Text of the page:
5 Weird But Delicious Japanese Pastries


When it comes to food, some of the most unique culinary creations found in Japan aren’t limited to high-end restaurants, but can be found in the humble convenience store or supermarket. Often they no longer resemble the original inspiration in terms of appearance, but are also distinguished by their rich and interesting flavor combinations.

When most people think of “bread,” a vision of baguettes, rolls, or sandwiches usually comes to mind. In Japan, these common varieties are joined by a unique genus known as souzai pan (“pan” being the word for bread in Japanese). Although they can be found virtually everywhere in Japan, since the souzai pan blend so well with their common counterparts, most are not immediately recognized by foreign visitors. But if you know what you’re looking for, you’ll discover how bread is as much food as it is an artistic medium.

1. Pizza bread

Imagine a conveniently sized pizza just for 100 yen, but without the messy sauce or runny cheese – that’s the concept behind pizza bread in Japan! It almost tastes like pizza and since it comes packaged in a pouch, it’s a very portable snack for on the go. Once in a while, you can even see a delicious homemade version of it – pizza toast – in local cafes and restaurants. Eaten cold or grilled hot, pizza bread can really hit the mark. Varieties can range from the standard tomato sauce with cheese to a more unique blend of tuna and mayonnaise.

2. Yakisoba Sandwich

Fried noodles in a hot dog bun! When traveling in Japan, you may notice people snacking on it at lunchtime, especially in parks or outside convenience stores. Although the taste of the noodle sandwiches might be a little hard to imagine, there is definitely some magic going on between the flavorful yakisoba and the light sweetness of the bread that makes them taste surprisingly good!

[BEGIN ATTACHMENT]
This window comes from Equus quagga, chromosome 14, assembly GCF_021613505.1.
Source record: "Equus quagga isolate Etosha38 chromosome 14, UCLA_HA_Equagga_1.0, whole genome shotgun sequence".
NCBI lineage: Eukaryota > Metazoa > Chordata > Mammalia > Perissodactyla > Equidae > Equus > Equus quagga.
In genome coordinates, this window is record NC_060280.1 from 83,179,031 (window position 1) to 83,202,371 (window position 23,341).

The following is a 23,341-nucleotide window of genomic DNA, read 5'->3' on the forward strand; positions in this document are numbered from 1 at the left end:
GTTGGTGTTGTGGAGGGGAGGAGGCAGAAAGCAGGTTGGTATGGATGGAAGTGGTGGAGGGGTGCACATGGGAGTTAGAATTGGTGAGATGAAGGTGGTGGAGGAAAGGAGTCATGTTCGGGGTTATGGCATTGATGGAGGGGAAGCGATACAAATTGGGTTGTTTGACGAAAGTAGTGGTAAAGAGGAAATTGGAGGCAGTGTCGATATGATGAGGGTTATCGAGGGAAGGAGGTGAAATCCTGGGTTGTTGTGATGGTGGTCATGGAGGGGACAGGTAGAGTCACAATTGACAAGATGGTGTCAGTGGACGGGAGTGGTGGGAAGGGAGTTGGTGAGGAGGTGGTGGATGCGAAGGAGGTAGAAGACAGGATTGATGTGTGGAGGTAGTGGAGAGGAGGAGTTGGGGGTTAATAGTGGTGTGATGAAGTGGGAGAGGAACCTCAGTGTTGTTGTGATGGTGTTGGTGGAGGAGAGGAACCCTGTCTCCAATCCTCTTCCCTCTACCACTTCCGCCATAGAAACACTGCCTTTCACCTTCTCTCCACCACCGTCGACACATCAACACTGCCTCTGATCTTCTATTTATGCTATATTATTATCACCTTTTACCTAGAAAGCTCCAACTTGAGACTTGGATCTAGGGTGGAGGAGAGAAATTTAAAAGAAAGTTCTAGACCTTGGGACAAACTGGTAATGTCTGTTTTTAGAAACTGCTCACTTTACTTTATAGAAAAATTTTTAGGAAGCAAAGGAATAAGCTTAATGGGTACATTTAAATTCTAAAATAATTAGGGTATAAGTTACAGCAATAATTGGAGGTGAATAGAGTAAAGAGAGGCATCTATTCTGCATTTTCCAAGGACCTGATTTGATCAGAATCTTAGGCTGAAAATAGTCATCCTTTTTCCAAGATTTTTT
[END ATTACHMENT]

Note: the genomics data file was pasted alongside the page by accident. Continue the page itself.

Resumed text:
You will not only find yakisoba sandwiches in Japan, but also Naporitan – a version containing spaghetti, ketchup or tomato sauce, as well as onions, mushrooms and other vegetables.

3. Curry bread

Visitors to Japan are often surprised at how much the Japanese love curry. It is perhaps one of the favorite foods of Japanese children and a number of varieties have developed over the decades, including the curry donut. People outside of Japan would probably wonder why the Japanese would take a spicy dish and place it in a sweet pastry. This is precisely where culinary creativity meets innovation: the curry filling tends to be milder, while the fried shells tend to be savory, resulting in a wonderful marriage of flavor and texture. Once you taste one, you’ll love it too!

4. Melon Bread

While strolling through a convenience store, a supermarket or a shopping street, you will undoubtedly come across a bread whose outer texture is reminiscent of that of pineapple, often coated with sugar granules. It is the almighty melon bread that is very popular as a treat for children and adults. Not only does it have a slight honeydew melon flavor, but it has a somewhat crispy crust and tender interior. These days, there are varieties made with maple syrup or whipped cream that are especially popular with children. Particularly in the colder months, stores may even serve these delicious hot rolls – a recommended indulgence indeed.

5. Chocolate cone bread

Many dessert breads in Japan resemble their namesake, and the chocolate cone is no different. A simple, smooth, slightly sweet loaf that’s filled with a thick, hazelnut chocolate cream, chocolate crowns are popular as a breakfast item or as a mid-afternoon treat at work. These delicious treats can be enjoyed as a dessert or as an evening snack.

Via Japan Live


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